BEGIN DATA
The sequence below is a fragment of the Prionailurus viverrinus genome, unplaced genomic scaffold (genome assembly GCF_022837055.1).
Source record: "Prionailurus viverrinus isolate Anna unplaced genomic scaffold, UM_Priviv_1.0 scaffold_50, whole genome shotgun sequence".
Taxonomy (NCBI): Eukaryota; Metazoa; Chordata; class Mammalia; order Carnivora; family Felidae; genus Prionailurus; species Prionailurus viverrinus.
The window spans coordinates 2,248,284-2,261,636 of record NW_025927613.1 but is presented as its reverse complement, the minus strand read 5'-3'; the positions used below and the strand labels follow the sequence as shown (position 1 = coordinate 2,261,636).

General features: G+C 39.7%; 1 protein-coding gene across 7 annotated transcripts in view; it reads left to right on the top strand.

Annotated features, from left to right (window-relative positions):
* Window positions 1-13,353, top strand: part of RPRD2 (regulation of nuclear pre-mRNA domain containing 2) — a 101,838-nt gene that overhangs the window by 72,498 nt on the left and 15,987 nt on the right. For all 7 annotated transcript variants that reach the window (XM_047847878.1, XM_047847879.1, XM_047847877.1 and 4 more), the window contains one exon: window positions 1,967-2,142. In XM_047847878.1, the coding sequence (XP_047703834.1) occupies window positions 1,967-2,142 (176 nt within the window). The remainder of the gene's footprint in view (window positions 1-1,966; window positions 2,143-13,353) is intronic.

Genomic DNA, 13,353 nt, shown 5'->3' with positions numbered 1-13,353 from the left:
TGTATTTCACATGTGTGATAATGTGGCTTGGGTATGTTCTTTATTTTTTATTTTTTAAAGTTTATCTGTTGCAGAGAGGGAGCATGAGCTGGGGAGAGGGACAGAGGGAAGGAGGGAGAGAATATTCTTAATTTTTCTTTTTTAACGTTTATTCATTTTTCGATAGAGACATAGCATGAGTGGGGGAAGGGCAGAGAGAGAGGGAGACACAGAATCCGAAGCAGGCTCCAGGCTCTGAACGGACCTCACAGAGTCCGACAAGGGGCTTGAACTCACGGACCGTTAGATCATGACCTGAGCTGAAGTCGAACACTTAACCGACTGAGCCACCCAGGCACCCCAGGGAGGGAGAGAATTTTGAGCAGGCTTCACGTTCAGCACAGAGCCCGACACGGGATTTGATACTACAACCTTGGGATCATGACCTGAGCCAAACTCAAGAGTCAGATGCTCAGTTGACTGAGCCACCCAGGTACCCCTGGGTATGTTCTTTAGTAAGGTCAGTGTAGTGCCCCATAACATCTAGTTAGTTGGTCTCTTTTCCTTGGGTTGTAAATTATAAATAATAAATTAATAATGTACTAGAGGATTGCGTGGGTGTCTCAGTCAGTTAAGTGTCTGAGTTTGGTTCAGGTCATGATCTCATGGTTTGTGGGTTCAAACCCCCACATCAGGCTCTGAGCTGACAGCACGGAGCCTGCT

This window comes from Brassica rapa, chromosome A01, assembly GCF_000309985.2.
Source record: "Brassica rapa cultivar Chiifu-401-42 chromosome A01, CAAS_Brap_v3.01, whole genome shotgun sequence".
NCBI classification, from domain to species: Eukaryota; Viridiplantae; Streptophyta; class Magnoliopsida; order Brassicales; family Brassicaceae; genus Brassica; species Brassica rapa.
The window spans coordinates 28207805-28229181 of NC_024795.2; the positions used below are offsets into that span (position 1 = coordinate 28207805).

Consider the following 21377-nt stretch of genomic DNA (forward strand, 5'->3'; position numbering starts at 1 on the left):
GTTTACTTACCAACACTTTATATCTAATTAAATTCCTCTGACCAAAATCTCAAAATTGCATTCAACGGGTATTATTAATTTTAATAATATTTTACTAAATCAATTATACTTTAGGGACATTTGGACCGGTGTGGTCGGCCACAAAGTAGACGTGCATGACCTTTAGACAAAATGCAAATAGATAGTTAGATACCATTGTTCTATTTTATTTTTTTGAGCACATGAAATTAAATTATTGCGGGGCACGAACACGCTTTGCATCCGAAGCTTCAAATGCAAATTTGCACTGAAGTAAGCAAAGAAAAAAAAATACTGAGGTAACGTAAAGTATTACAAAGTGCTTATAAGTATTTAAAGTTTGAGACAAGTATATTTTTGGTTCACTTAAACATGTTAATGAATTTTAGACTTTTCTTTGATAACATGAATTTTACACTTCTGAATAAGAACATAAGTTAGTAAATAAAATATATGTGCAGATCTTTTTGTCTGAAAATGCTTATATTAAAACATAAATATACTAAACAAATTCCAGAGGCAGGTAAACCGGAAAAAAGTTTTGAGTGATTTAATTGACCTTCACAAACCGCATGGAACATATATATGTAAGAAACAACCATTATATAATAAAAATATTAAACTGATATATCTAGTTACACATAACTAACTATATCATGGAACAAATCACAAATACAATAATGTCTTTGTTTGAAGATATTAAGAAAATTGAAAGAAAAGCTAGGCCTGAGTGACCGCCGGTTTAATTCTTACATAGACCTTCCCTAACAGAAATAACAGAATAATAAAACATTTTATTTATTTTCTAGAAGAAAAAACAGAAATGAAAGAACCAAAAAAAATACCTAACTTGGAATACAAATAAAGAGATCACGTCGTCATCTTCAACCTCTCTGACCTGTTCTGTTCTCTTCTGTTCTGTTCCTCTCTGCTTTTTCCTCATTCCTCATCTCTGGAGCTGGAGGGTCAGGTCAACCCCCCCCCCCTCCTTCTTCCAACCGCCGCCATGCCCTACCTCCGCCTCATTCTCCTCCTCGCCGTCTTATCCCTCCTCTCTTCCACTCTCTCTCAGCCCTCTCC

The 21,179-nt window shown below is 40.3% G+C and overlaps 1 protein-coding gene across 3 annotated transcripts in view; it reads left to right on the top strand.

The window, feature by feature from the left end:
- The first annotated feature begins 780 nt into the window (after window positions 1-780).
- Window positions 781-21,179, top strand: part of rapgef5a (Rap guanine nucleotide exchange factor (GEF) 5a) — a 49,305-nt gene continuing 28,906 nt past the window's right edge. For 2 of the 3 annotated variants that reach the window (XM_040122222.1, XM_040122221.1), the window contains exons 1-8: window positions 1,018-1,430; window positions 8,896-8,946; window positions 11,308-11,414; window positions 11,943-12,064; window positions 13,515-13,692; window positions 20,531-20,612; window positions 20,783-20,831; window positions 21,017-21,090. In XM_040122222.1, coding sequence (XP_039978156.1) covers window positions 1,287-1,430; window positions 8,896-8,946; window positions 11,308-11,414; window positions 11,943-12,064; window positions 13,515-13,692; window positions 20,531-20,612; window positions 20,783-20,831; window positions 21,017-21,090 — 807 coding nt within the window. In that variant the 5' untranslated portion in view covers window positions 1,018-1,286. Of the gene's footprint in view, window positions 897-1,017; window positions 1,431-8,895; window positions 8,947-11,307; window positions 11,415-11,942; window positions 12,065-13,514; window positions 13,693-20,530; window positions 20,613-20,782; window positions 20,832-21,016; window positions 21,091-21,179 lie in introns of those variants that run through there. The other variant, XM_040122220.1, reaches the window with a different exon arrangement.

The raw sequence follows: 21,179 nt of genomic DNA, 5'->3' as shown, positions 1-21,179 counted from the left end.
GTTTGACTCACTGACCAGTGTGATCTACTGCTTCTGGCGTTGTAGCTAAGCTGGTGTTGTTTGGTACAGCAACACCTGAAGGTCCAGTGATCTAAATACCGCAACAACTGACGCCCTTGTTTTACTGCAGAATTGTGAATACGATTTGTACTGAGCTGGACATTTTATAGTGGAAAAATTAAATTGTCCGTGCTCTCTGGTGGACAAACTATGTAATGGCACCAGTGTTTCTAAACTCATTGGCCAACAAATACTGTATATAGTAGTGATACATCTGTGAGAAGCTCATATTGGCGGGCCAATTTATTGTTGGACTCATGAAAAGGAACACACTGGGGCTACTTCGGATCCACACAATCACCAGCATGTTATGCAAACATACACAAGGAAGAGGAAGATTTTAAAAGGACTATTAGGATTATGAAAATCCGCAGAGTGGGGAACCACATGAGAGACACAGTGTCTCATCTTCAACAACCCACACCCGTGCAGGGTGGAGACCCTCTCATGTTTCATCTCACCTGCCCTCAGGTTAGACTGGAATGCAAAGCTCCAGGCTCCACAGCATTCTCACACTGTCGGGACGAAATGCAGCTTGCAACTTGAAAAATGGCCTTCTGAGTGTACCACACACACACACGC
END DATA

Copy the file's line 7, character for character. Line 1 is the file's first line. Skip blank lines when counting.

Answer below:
* Window positions 1-13,353, top strand: part of RPRD2 (regulation of nuclear pre-mRNA domain containing 2) — a 101,838-nt gene that overhangs the window by 72,498 nt on the left and 15,987 nt on the right. For all 7 annotated transcript variants that reach the window (XM_047847878.1, XM_047847879.1, XM_047847877.1 and 4 more), the window contains one exon: window positions 1,967-2,142. In XM_047847878.1, the coding sequence (XP_047703834.1) occupies window positions 1,967-2,142 (176 nt within the window). The remainder of the gene's footprint in view (window positions 1-1,966; window positions 2,143-13,353) is intronic.